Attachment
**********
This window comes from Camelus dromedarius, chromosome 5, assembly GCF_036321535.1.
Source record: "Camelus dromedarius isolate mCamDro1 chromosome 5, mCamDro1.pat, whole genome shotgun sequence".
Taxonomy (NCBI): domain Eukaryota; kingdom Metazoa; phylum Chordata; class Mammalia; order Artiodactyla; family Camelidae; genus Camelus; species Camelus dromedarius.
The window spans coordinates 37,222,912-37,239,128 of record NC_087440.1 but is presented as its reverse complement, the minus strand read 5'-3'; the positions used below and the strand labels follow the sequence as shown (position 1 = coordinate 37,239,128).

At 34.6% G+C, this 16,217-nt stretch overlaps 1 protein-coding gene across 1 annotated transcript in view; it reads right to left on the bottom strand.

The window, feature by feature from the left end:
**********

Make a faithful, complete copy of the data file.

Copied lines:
This window comes from Camelus dromedarius, chromosome 5, assembly GCF_036321535.1.
Source record: "Camelus dromedarius isolate mCamDro1 chromosome 5, mCamDro1.pat, whole genome shotgun sequence".
Taxonomy (NCBI): domain Eukaryota; kingdom Metazoa; phylum Chordata; class Mammalia; order Artiodactyla; family Camelidae; genus Camelus; species Camelus dromedarius.
The window spans coordinates 37,222,912-37,239,128 of record NC_087440.1 but is presented as its reverse complement, the minus strand read 5'-3'; the positions used below and the strand labels follow the sequence as shown (position 1 = coordinate 37,239,128).

At 34.6% G+C, this 16,217-nt stretch overlaps 1 protein-coding gene across 1 annotated transcript in view; it reads right to left on the bottom strand.

The window, feature by feature from the left end: